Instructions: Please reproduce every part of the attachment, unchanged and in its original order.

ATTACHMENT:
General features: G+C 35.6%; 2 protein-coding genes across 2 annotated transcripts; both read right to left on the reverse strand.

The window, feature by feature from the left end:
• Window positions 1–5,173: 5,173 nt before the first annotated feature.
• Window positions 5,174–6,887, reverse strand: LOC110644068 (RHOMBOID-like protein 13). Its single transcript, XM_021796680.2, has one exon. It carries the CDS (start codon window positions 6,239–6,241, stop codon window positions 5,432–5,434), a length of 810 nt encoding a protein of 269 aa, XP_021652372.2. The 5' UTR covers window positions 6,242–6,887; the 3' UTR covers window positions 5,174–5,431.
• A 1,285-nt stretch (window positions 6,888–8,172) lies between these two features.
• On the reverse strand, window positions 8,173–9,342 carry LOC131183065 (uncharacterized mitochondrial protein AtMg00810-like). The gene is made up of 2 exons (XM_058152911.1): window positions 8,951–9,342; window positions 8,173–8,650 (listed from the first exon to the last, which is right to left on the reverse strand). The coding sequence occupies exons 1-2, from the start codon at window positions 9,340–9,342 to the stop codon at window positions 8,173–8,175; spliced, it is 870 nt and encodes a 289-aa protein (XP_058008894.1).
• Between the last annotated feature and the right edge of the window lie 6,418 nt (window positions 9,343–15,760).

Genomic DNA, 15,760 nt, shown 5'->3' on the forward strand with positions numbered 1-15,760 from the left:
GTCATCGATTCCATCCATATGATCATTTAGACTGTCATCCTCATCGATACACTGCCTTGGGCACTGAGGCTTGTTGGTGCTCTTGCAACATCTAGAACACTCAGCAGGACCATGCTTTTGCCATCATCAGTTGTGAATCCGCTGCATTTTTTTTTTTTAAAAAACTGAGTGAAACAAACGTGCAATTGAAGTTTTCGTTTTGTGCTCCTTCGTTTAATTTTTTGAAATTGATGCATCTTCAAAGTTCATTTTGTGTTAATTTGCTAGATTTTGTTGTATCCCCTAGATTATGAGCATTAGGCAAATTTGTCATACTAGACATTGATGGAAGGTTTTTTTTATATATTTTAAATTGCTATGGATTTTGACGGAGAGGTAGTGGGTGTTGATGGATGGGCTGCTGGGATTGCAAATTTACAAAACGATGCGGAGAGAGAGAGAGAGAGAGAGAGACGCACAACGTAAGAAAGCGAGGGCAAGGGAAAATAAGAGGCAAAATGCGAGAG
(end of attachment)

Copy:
General features: G+C 35.6%; 2 protein-coding genes across 2 annotated transcripts; both read right to left on the reverse strand.

The window, feature by feature from the left end:
• Window positions 1–5,173: 5,173 nt before the first annotated feature.
• Window positions 5,174–6,887, reverse strand: LOC110644068 (RHOMBOID-like protein 13). Its single transcript, XM_021796680.2, has one exon. It carries the CDS (start codon window positions 6,239–6,241, stop codon window positions 5,432–5,434), a length of 810 nt encoding a protein of 269 aa, XP_021652372.2. The 5' UTR covers window positions 6,242–6,887; the 3' UTR covers window positions 5,174–5,431.
• A 1,285-nt stretch (window positions 6,888–8,172) lies between these two features.
• On the reverse strand, window positions 8,173–9,342 carry LOC131183065 (uncharacterized mitochondrial protein AtMg00810-like). The gene is made up of 2 exons (XM_058152911.1): window positions 8,951–9,342; window positions 8,173–8,650 (listed from the first exon to the last, which is right to left on the reverse strand). The coding sequence occupies exons 1-2, from the start codon at window positions 9,340–9,342 to the stop codon at window positions 8,173–8,175; spliced, it is 870 nt and encodes a 289-aa protein (XP_058008894.1).
• Between the last annotated feature and the right edge of the window lie 6,418 nt (window positions 9,343–15,760).

Genomic DNA, 15,760 nt, shown 5'->3' on the forward strand with positions numbered 1-15,760 from the left:
GTCATCGATTCCATCCATATGATCATTTAGACTGTCATCCTCATCGATACACTGCCTTGGGCACTGAGGCTTGTTGGTGCTCTTGCAACATCTAGAACACTCAGCAGGACCATGCTTTTGCCATCATCAGTTGTGAATCCGCTGCATTTTTTTTTTTTAAAAAACTGAGTGAAACAAACGTGCAATTGAAGTTTTCGTTTTGTGCTCCTTCGTTTAATTTTTTGAAATTGATGCATCTTCAAAGTTCATTTTGTGTTAATTTGCTAGATTTTGTTGTATCCCCTAGATTATGAGCATTAGGCAAATTTGTCATACTAGACATTGATGGAAGGTTTTTTTTATATATTTTAAATTGCTATGGATTTTGACGGAGAGGTAGTGGGTGTTGATGGATGGGCTGCTGGGATTGCAAATTTACAAAACGATGCGGAGAGAGAGAGAGAGAGAGAGAGACGCACAACGTAAGAAAGCGAGGGCAAGGGAAAATAAGAGGCAAAATGCGAGAG